Silver Diner finds success in pleasant, unpretentious ways

October 09, 1992|By Elizabeth Large | Elizabeth Large,Restaurant Critic

The Silver Diner opened last month with all sorts of hoopla -- the result of the sleekest public relations campaign imaginable. But when all's said and done, it's a pleasant, homey sort of place, not very remarkable except that it's so very successful when so many other restaurants are falling by the wayside.

It looks like an authentic diner. I know this is supposed to be a contemporary interpretation of a '40s diner, but you don't stand around going "Wow" at the decor. When the Silver Diner is full of people (and as far as I can tell it's always full of people), the stainless steel and tile and counter stools and booths and jukeboxes at each booth seem completely unremarkable. It's just a family place to get a decent dinner at reasonable prices -- you forget it's supposed to be Baltimore's hottest new restaurant.

This is the fourth in a chain of Silver Diners, and by this time the bugs have pretty much been worked out. Breakfast is available any time. There are Early Bird Specials and Blue Plate Specials and, all in all, it's hard to spend more than ten bucks for dinner.

Sure, there are the traditionals, the hot turkey sandwiches and meatloaf and malts. Tasty homemade soups. (We had cream of broccoli.) Fabulous fried onion rings. But much of the menu is updated. The shakes are made with Breyer's all-natural ice cream. You'll find numerous heart-healthy meals. And, yes, there are Cajun chicken, Caesar salads and stir-fry dishes.

To give you an idea of what an odd mix the Silver Diner is, I found myself sitting in front of a house specialty, country fried steak ($7.50) -- chicken-fried steak is what we always called it -- with sausage gravy, mashed potatoes, a biscuit and a large plastic tumbler full of champagne punch ($2.85). Listening to Elvis.

My friend had another house specialty, the poached orange roughy filet ($9.95) with steamed broccoli, zucchini and yellow squash. (She planned to follow it with a chocolate sundae with all the trimmings.) Both dinners came with a large salad.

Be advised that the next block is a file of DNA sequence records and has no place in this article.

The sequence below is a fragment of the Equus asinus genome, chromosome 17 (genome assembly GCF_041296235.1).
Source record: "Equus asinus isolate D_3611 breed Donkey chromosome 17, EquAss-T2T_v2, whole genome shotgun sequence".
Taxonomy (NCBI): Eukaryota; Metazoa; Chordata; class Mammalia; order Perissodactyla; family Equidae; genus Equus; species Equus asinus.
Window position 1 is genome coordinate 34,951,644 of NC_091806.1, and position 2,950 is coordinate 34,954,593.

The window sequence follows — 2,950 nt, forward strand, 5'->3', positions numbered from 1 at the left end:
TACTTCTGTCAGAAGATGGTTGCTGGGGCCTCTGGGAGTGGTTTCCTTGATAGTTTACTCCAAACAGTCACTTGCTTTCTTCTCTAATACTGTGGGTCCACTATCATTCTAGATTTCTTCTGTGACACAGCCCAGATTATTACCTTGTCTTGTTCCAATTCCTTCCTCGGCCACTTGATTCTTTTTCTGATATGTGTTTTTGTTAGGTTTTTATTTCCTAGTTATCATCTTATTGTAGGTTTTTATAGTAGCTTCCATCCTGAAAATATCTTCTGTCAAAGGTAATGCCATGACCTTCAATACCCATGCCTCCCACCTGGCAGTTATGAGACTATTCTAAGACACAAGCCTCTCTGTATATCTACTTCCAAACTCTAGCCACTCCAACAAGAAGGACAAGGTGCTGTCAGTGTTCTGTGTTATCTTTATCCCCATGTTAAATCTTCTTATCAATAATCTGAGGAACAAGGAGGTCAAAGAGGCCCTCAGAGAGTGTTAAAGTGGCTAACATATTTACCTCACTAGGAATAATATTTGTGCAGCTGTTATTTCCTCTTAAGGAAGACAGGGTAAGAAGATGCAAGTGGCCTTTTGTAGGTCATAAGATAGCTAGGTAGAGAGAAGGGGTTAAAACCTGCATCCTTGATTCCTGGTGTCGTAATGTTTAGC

And how did the food taste?

Well, anyone who puts sugar in biscuit dough doesn't know how to make biscuits in my opinion (my mother would have said, "should be shot in my opinion"), but at least the Silver Diner's are only faintly sweet.

The round steak was tender and the mashed potatoes homemade and creamy with a touch of nutmeg. But I don't recommend ordering the dish unless you're familiar with it. Sausage gravy isn't the most appetizing-looking food, and a fried crust on beef is something you have to have had young to appreciate.

The kitchen did very well with the poached fish and vegetables, although the dish seemed pretty Spartan to me. (I was sitting there eating chicken-fried steak.) No butter, no seasonings, no sauce, no herbs, no lemon juice. I suppose for that price you can add your own butter or seasonings.

Desserts are good but fantastically huge. A fine slice of carrot cake ($2.50) looked like a quarter of a cake. As for the sundae ($2.95), the Silver Diner promises to make right anything that's wrong or your money back. And indeed our waitress happily took away the chocolate sundae made with chocolate ice cream and brought one back made with vanilla. (Of course, you could ask why she had made it with chocolate ice cream in the first place.)

The Silver Diner

Where: Towson Town Center, 825 Dulaney Valley Road.

Hours: 7 a.m. to midnight Sundays to Thursdays, 7 a.m. to 3 a.m. Fridays and Saturdays.

Credit cards accepted: MC, V.

Features: Homestyle cooking.

Non-smoking section? Yes.

Call: (410) 823-5566.

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